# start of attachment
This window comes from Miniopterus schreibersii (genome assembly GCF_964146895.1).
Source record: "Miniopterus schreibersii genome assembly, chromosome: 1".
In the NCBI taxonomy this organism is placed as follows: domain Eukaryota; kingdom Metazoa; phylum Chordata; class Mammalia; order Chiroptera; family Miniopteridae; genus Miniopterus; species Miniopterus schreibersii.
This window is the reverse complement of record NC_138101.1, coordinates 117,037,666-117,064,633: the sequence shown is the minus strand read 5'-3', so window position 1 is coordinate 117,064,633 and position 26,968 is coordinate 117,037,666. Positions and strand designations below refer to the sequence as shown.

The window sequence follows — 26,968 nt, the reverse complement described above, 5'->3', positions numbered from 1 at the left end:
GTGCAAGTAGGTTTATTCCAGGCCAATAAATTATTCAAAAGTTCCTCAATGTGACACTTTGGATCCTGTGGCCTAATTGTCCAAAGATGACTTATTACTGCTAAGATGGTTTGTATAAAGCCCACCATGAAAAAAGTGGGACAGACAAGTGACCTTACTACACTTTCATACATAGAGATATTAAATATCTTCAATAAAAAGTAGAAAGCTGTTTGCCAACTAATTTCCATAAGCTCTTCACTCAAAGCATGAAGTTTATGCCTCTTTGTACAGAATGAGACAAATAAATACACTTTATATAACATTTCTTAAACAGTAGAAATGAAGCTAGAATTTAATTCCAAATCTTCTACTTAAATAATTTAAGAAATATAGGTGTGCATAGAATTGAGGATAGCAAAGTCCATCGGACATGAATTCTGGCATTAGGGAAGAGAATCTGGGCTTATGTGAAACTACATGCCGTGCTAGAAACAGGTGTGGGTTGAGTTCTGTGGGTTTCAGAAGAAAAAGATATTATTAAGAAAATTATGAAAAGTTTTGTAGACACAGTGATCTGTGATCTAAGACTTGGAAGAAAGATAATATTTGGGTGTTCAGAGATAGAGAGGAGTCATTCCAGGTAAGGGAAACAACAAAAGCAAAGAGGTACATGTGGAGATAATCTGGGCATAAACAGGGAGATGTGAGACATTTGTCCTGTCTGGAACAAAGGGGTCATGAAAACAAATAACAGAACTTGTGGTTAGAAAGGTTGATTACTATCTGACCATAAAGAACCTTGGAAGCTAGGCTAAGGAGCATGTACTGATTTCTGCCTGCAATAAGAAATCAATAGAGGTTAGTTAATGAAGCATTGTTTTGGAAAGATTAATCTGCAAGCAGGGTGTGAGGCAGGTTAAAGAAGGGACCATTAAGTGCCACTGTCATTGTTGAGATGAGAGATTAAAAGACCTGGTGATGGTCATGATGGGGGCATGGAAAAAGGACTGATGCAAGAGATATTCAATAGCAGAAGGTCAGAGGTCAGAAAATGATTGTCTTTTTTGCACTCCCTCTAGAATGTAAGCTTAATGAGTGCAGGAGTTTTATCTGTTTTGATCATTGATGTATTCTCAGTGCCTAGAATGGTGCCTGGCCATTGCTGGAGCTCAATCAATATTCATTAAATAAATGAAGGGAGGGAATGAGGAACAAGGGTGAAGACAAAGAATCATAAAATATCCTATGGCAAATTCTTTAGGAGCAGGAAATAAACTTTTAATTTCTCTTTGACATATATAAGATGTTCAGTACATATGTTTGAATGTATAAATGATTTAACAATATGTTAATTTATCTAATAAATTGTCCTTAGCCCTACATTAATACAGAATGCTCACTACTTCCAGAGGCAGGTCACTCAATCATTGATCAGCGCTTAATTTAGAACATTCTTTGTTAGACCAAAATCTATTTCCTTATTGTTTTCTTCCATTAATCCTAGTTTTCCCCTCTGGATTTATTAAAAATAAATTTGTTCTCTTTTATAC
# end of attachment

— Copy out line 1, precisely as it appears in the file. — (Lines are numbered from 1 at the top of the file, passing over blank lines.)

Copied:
This window comes from Miniopterus schreibersii (genome assembly GCF_964146895.1).